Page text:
Women Eager for New Ways to Manage Menopause
Washington, DC (September 9, 2004) Seventy-five percent of women in a national
menopause survey say they would recommend hormone therapy to a friend. This
finding, among others, comes from an online survey conducted by the National
Women's Health Resource Center (NWHRC).
"In a 2003 survey, women told us that they were concerned about the safety
of menopausal hormone therapy. They had turned to vitamins, over-the-counter
medications or herbal remedies - none of which are approved by the FDA to treat
menopause symptoms," said Amy Niles, president and CEO of the NWHRC. "This year,
we find women much more comfortable with their hormone therapy choices and willing
to explore new delivery systems."
In fact, 63.5 percent of respondents were willing to consider new delivery
methods for their hormone therapy, such as a transdermal gel applied to the
arm - the newest delivery option for estrogen therapy.
In spite of an increased willingness to explore new delivery options, the survey
indicated women still are confused about several issues. For example, while
the estrogen-only arm of the Women's Health Initiative, which studied Premarin,
found that hormone therapy does not increase the incidence of breast cancer,
women cited it as their number one fear related to using hormone therapy.
Also, women expressed confusion surrounding bio-identical hormones from specialized
compounding pharmacies. More than half of survey respondents thought such compounds
were approved by the U.S. Food and Drug Administration, even though they are
not. Ironically, FDA approval was so important to the women in the survey that
more than two-thirds would not think a product was safe or effective without
Summary of Key Findings
The National Women's Health Resource Center
Survey on Women and Menopausal Hormone Therapy
- 83.7 percent of women surveyed were between the ages of 40 and 64.
- 63.5 percent of women who are currently on or are considering hormone therapy
would consider a new delivery form, such as a transdermal gel applied to the
- 51 percent of women were prescribed hormone therapy as their first course
of treatment, and 68 percent of women indicated their first course of treatment
was effective in alleviating the symptoms of menopause, with the largest number
of women citing their treatment as "very effective."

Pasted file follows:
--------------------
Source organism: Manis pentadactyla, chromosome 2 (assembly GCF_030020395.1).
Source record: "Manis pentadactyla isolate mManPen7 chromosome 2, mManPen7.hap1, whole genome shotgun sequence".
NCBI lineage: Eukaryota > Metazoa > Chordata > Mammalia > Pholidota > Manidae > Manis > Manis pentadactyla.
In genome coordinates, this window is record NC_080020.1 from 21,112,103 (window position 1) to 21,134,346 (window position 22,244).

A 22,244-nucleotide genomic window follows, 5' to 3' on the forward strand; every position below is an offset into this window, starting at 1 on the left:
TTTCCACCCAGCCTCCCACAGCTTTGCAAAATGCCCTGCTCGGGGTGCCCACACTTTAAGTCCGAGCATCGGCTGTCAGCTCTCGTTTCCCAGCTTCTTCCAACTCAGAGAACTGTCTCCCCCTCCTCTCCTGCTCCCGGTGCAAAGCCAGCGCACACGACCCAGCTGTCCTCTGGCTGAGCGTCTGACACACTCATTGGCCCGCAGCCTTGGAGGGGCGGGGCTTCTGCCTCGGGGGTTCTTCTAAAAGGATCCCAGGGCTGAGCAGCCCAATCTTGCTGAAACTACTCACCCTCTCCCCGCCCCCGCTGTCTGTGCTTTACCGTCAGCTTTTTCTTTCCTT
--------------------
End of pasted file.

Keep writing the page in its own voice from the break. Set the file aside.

- More than half the women surveyed were not aware that bio-identical hormones
compounded in a pharmacy were not FDA approved, and only 29 percent of women
indicated they would think a bio-identical product was safe and effective
without FDA approval. The largest number of women indicated they would prefer
an FDA approved bio-identical hormone therapy option.
- Understanding the need for individualized therapy, 75 percent of women would
recommend hormone therapy as an option to treat symptoms associated with menopause.
To address the confusion and provide women with a comprehensive resource for
all of their questions related to menopause and hormone therapy, the NWHRC has
developed a new Menopause Awareness Kit, available on the center's Web site
Included in the free kit are several educational items for menopausal women,
including a comprehensive guide to understanding menopause, a chart describing
the most commonly used forms of hormone therapy, a woman's menopause glossary,
and a list of questions women can use in talking about menopause and hormone
therapy with their health care providers.
The NWHRC survey was conducted between May 20, 2004 and June 30, 2004 through
Out of a total of 814 respondents, 83.7 percent were between the ages of 40
For more information about menopause, click here.
The National Women's Health Resource Center is the nation's leading independent
nonprofit organization dedicated to educating women of all ages about health
and wellness issues. Its programs include publications such as the bimonthly
newsletter the National Women's Health Report, public education campaigns
and its Web site, www.healthywomen.org.
Created: 9/9/2004  - Donnica Moore, M.D.